6 Great Desserts Worth Traveling For

great desserts
The famous Boston cream pie. (Photo credit: Wikipedia)

An earlier version of this blog post about great desserts appeared on Yahoo Voices. Since Yahoo Voices is no longer among the living, I updated and resurrected it – because … dessert! Be sure to chip in with your favorites in the comments.\

I recently wound up at a Cheesecake Factory for a work function. And it’s not quite right to go to a place named after cheesecake and not try some.

A slice of milquetoast chocolate-coconut cheesecake and a boatload of calories later, I wondered who’d stolen the flavor from my dessert. It was so bland that I had to pine away for the great desserts I’ve eaten while traveling. If you’re planning to travel, scan this list and see if you’ll wind up near them. If you do, be sure to drop in for some seriously fine desserts.

great desserts
The chocolate bread and butter pudding at Cornish Pasty Co. It is a quantum singularity of deliciousness. This one has a side of creme anglais – you can also get it with a scoop of vanilla ice cream.

Finale – There’s obviously more to Boston than baked beans. Or even Boston cream pie. If it’s great desserts you want, get to one of the three Finale Desserterie & Bakery locations. Try a sampler platter – there are too many goodies on the menu to pick just one. My dining party outvoted me, but I would’ve gone for the Retro Chocolate platter. I didn’t mind our sampler platter – I just thought it contained a few tame choices and too many things with berries: When I eat dessert, I load up on the chocolate. The chocolate lava cake was the standout.

Mungalli Creek Dairy – I blame this little dairy in the remote Atherton Table Lands of Australia for ruining all other cheesecakes for me. Ever since trying the Sicilian cheesecake (whole-milk ricotta, orange glace, flecks of dark chocolate, cinnamon cookie crust) at Mungalli Creek Dairy, every other cheesecake I’ve sampled disappoints me. Maybe there’s something about making cheesecake from the milk of cows that are wandering around. Just getting there adds to the adventure – it’s a few hours away from Cairns near the town of Yungaburra. And it will involve a trip through the hills on a narrow country road.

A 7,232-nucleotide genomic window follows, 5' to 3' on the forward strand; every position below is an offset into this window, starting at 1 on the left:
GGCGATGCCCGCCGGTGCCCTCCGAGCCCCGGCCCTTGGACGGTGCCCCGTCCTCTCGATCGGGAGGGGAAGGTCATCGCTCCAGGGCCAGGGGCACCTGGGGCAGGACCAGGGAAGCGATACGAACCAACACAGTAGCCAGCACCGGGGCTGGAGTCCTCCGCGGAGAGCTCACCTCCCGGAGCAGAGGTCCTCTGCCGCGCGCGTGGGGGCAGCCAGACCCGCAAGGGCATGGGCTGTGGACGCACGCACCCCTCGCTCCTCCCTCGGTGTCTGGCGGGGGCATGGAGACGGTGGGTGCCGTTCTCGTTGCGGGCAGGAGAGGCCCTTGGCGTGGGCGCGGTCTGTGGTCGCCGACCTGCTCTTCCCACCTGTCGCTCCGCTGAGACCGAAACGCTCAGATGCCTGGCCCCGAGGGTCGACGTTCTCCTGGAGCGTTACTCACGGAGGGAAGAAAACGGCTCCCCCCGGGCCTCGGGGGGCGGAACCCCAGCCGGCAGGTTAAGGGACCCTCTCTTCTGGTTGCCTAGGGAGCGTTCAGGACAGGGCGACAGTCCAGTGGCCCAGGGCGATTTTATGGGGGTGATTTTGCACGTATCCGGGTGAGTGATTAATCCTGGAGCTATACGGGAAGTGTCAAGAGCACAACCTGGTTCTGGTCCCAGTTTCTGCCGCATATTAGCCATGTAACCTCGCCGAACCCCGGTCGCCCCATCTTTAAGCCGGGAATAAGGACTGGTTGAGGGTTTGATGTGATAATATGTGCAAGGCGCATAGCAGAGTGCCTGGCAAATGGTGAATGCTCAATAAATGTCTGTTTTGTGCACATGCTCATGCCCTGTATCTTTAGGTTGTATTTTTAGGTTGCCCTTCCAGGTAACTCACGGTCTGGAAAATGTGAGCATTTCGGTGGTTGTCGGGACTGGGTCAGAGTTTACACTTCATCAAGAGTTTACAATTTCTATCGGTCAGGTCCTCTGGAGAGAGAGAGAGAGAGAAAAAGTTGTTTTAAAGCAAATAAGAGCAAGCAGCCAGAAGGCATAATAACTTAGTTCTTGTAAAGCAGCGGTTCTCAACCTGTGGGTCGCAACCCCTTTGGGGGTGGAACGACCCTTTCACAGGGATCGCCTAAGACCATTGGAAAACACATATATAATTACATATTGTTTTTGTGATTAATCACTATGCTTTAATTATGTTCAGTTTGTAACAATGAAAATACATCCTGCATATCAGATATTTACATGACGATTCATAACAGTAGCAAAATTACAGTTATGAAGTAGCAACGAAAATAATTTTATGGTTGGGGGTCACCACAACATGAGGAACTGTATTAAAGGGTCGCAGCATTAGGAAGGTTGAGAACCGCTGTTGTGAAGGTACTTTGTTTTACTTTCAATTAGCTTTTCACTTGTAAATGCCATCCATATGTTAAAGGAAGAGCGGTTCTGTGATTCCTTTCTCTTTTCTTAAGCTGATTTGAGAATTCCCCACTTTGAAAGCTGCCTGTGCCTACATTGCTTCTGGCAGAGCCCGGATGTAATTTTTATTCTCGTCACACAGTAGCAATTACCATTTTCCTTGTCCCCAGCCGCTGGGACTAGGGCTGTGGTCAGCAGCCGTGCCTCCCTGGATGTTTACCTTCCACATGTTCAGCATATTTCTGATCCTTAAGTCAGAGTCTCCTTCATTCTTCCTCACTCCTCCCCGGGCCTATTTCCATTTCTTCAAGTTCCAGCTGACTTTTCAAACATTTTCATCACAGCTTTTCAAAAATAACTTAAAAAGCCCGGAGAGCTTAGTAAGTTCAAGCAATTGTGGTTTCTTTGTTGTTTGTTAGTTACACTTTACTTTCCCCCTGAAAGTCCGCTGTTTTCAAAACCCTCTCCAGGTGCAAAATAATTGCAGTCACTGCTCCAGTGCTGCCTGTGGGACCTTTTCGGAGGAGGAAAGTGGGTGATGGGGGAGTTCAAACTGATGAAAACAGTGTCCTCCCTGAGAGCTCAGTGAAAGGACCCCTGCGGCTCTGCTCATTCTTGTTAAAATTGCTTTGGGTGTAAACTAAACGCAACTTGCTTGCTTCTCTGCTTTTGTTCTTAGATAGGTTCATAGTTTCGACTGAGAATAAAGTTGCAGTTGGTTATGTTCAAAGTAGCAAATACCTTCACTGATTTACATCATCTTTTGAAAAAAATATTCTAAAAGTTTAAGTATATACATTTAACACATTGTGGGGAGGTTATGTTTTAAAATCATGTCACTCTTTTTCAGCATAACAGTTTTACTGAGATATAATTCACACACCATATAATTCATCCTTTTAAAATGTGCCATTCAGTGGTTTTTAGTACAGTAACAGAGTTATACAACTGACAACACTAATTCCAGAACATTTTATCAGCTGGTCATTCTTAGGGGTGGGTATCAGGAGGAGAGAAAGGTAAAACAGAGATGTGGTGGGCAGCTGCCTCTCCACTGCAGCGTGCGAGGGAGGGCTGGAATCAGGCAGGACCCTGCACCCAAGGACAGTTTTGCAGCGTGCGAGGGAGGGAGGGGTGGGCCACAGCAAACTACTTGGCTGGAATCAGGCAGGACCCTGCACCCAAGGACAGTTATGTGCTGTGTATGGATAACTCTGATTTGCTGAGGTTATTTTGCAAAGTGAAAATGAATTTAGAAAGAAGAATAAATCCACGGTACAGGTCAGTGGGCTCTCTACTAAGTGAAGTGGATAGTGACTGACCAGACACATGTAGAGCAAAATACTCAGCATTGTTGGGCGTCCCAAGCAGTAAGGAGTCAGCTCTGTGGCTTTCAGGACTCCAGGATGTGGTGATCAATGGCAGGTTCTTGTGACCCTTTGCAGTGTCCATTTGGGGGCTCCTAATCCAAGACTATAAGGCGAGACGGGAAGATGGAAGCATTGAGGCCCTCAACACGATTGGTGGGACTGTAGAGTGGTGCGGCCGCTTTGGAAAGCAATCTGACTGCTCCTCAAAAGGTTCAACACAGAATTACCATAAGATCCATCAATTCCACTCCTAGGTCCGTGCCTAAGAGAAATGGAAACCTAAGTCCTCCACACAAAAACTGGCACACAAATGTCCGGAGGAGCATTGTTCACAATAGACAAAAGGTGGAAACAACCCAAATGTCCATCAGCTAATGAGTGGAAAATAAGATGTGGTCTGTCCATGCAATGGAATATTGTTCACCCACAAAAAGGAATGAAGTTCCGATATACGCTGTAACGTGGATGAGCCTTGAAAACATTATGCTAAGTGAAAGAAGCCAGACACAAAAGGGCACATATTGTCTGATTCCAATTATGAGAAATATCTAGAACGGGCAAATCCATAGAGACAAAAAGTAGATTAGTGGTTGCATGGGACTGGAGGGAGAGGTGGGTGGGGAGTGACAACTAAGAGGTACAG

great desserts
A porter, an IPA and a mostly demolished brownie with raspberry ice cream at the Aegir brewery.

Patagonia Chocolates – Queenstown, NZ, is mostly known for its adventure sports. A few more places like Patagonia Chocolates could also put the scenic city on the map for great desserts. For me, the star at Patagonia is the ice cream. The banana split flavor isn’t what Americans might expect since it lacked strawberry, focusing mostly on banana and chocolate flavors. I was only in Queenstown for a two days, but made three stops at Patagonia for ice cream.

Sufistin Kaffihus – It takes about 15 minutes by bus to reach Sufistin Kaffihus from Reykjavik. And it’s worth all the uncertainty of wondering which stop is the right one for those of us still flummoxed by the Icelandic language. The chocolate-coconut cake there was worth every calorie – it was sweet enough to be a proper dessert, but not so cloying that it was a chore to finish the last bite. It was also fairly light despite its richness. It was all about balanced sensations and letting the individual ingredients shine through. Sufistin doesn’t have a Web site – but you’ll find it near The Viking Hotel in Hafnarfjörder.

great desserts
The super-awesome Sufistinn Kaffihus on a summer day in Iceland.

Ægir microbrewery – There’s a lot to praise about this brewery in Norway – first, it looks like a historic stave church. Inside, you could imagine vikings trying to drink each other under the table. The beer is excellent, too. But this is all about great desserts, so let’s talk about the chocolate brownie … we had it drizzled with some raspberry sauce. A scoop of raspberry ice cream topped it off nicely. It pairs very well with any dark beers on the tap list (the lineup changes frequently).

Cornish Pasty Co – When I want a serious dessert, I go to the nearest of the three Cornish Pasty Co. locations in the Phoenix area (there’s also a The Cornish Pasty Co. in Las Vegas). I usually get a chocolate bread-and-butter pudding if I want a big dose of chocolate. Otherwise, I go for a banoffee pie – never heard of it? The Cornish Pasty Co. version is a collision of bananas, caramel, graham crackers and made-right-there fresh whipped cream. There are other desserts, too, but these are my standouts. Hint: Only the hugest appetites will be able to manage eating a pasty and a dessert.